This week, our Free Culture Book Club reads Dünnes Eis.
To give this series some sense of organization, here are some basic facts without much in the way of context.
- Full Title: Dünnes Eis
- Location: https://archive.org/details/duennes-eis
- Released: 2009
- License: CC-BY-SA
- Creator: Richard F. Simonson
- Medium: Novella
- Length: Approximately 30,000 words
- Content Advisories: Racism, classism, misogyny, petty abuse of power, stalking, underage sex, drug use and demonization of drug use, references to child pornography
This should go without saying—even though I will repeat it with every Book Club installment—but Content Advisories don’t act as any sort of judgment on my part, just topics that come up in the work that I noticed and might benefit from a particular mood or head space for certain audiences. Instead, it should help you to make a decision, rather than a decision in and of itself.
Let’s start with the book’s blurb, translated into English.
V. is a man who has everything and wants to do everything right. He bears responsibility and is aware of it. The key role it plays in shaping our new, networked society puts it to the test.
A novella about the Federal Republic of Germany at the beginning of the 21st century.
The title itself translates to Thin Ice.
Once again, as a quick word of warning, this book turned out to definitely not be my cup of tea, so I openly admit to the possibility of my treating it unfairly.
What Works Well?
While the book contains didactic commentary to an almost parodic extent, it does lead to at least one great comment.
Die Halbwertszeit des Totalitären ist gering und sie ist mit der vernetzten Welt weiter gesunken.
The half-life of totalitarianism is short, and it has continued to decline with the connected world.
I have never seen it put that way, but it’s accurate—look at history and watch empires steadily transition from operations that endure for thousands of years to enduring for a human lifetime to barely outliving pet guinea pigs, on average—and it feels good to have at least one work willing to float an openly optimistic (and correct) statement like this. We see too little of that sort of thing.
Can I get away with calling it a compliment that I had to laugh when the random clerk exposes the plot that the book had been teasing and carefully ignoring since the first chapter? Sure, I’ll charitably assume that the author intended for V to have absolutely no value at his job, and that this moment deliberately emphasized this utter uselessness.
Also, I feel like we can see a good story in this book…somewhere. That story does not seem to overlap the story of V and M doing their best to avoid responsibility for their lives, unfortunately, but that story contains ideas that an author could spin into a credible political thriller.
What Works…Less Well?
The story continues its didactic tone, with people still primarily there to deliver monologues about surveillance. And continuing to compound that problem, we have repetition, with many of the lectures specifically relating that same recap of the history of the fictional surveillance laws, as if we didn’t catch it the first few times.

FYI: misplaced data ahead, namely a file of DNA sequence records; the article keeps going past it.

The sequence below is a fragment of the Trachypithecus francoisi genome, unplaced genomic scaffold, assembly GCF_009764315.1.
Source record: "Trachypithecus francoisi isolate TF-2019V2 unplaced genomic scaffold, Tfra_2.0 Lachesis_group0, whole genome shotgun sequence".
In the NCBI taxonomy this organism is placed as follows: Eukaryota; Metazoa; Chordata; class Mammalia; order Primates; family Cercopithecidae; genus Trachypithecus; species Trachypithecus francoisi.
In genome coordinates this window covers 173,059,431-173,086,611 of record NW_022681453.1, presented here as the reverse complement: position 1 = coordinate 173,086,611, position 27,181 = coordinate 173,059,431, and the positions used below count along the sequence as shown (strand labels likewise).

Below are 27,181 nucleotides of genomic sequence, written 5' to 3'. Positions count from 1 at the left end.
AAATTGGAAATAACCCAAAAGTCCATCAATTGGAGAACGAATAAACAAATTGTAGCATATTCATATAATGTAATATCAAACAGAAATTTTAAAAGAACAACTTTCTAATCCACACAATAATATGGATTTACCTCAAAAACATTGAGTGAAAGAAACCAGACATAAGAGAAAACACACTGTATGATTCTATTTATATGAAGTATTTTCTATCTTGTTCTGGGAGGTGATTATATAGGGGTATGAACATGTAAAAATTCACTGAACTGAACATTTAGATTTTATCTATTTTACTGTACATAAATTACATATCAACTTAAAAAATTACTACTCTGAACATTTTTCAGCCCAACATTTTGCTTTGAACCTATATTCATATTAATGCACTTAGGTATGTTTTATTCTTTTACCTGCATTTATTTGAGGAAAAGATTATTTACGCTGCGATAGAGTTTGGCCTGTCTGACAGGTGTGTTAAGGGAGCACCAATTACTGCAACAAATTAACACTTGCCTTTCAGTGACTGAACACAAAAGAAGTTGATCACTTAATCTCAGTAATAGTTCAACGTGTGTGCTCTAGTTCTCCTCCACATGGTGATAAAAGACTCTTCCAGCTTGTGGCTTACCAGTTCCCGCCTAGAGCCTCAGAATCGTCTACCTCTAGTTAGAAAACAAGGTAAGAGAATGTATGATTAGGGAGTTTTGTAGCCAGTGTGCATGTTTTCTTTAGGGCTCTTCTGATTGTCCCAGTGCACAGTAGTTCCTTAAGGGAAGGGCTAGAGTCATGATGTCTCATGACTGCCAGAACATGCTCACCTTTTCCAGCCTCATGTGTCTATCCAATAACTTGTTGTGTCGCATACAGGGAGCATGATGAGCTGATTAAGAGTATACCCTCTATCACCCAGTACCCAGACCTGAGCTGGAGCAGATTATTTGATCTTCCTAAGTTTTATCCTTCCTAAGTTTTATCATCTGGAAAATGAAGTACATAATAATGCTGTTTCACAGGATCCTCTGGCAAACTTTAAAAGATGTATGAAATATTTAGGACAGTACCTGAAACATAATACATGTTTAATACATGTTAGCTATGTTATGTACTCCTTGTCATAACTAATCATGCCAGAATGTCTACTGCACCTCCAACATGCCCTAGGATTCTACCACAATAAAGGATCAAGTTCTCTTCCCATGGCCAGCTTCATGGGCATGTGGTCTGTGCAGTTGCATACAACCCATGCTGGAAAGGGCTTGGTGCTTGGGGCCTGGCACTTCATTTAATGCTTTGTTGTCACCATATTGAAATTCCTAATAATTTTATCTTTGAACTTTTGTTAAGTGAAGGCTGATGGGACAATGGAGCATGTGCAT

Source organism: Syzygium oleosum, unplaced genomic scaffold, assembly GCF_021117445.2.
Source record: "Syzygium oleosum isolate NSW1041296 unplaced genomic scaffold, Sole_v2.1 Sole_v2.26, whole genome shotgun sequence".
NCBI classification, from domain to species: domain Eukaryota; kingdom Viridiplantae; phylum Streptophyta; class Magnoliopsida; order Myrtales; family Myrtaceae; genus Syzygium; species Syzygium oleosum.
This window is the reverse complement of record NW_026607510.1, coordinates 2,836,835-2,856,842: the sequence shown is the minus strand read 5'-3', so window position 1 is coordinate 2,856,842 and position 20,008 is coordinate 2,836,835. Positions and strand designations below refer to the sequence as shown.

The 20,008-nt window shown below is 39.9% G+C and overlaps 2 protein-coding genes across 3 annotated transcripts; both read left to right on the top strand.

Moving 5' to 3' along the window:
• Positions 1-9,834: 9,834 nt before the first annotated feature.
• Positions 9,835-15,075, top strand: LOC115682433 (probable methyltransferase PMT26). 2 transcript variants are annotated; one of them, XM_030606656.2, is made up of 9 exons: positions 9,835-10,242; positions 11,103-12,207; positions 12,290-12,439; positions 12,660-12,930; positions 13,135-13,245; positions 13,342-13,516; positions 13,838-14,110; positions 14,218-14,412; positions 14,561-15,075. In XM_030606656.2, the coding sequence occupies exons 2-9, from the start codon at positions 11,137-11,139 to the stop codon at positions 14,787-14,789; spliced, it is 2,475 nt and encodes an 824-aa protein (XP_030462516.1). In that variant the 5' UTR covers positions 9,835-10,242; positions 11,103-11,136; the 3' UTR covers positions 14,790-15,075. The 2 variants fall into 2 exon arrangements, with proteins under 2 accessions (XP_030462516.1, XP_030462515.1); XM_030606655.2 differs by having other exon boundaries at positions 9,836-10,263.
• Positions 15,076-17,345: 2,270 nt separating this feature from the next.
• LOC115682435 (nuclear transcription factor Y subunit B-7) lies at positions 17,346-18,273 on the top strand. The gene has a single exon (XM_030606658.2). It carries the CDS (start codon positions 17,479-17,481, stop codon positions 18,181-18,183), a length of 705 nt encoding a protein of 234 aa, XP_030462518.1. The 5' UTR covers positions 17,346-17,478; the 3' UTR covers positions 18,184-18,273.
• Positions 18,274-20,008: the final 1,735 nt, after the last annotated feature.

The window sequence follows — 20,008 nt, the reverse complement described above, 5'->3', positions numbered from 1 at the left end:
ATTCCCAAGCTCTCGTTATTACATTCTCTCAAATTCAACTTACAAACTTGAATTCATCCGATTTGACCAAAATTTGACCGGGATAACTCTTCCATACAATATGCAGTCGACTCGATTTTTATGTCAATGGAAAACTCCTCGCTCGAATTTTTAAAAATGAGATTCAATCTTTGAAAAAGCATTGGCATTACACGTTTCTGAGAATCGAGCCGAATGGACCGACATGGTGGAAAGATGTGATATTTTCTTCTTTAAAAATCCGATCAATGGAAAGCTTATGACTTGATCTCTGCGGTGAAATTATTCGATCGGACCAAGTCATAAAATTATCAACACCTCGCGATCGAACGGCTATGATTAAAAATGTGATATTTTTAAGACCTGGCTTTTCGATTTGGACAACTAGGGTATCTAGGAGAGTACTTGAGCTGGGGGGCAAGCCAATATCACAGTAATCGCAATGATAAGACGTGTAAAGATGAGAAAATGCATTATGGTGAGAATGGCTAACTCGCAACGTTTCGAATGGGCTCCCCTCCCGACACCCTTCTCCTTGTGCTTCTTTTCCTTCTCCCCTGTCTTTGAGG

When the story doesn’t feel a need to tell us again about how the earlier laws seemed more innocent and then spread over time, it instead obsesses in uncomfortably judgmental ways about teenage girls having sex. One of the two seems to exist exclusively to smuggle in racist and classist comments in service of protecting the “purity” of a white girl.
Also, the story introduces a wide variety of ideas that seem important, then just discards them, in favor of repeating something that it has already said. Last week, I mentioned that the first half of the book seems to imply that V and Fida have an open marriage, but not only does that never appear again despite seeming squarely within the theme of privacy, V spends most of this half of the book as a jealous husband. Likewise, Maria seems possibly connected to child pornography, but the topic receives the same weird treatment of seeming highly relevant to the plot, and repeated, but not important enough to discuss.
And then we have the simpler fact that our two protagonists are horrible and boring people who essentially do nothing but leave their families to start a bar in Thailand. OK, that’s maybe unfair. In one sentence, the book tells us that one of them did something important to change the course of history, but that action apparently didn’t carry enough relevance to show us the events or provide details.
Speaking of the abstract nature of how our heroes change the world, we don’t have any stakes to this story. This isn’t Fida’s story, discussing how her husband abuses his authority to track her movements, and the personal and societal dangers in that. It isn’t Lucy’s story, growing up in an oppressive dystopia, where the government forbids access to any information that they don’t approve of. Rather, we have the story of two brothers who have opposing opinions on the issue of security, do nothing to advance their arguments, and reconcile because we’re running out of pages. Even in the real world, we don’t see any stakes, as the final chapter explains that this all serves as a projection based on repealed legislation…
You can buy a copy for 12,90 €, but that covers everything that I see, in terms of involvement.
It only gets one mention, and so I assume that a search-and-replace missed an instance from an earlier draft, but this half of the book includes a “GuyPhone” to go with the “GirlPhone.” I say that it seems like a remnant from earlier drafts, due to the name sounding more like “iPhone” and only appearing once.
Next week, we try something new, with a selection of narrative songs from musician Josh Woodward.
While we wait for that, what does everybody else think about Dünnes Eis?
Credits: The header image is the book’s cover, and so available under its license.
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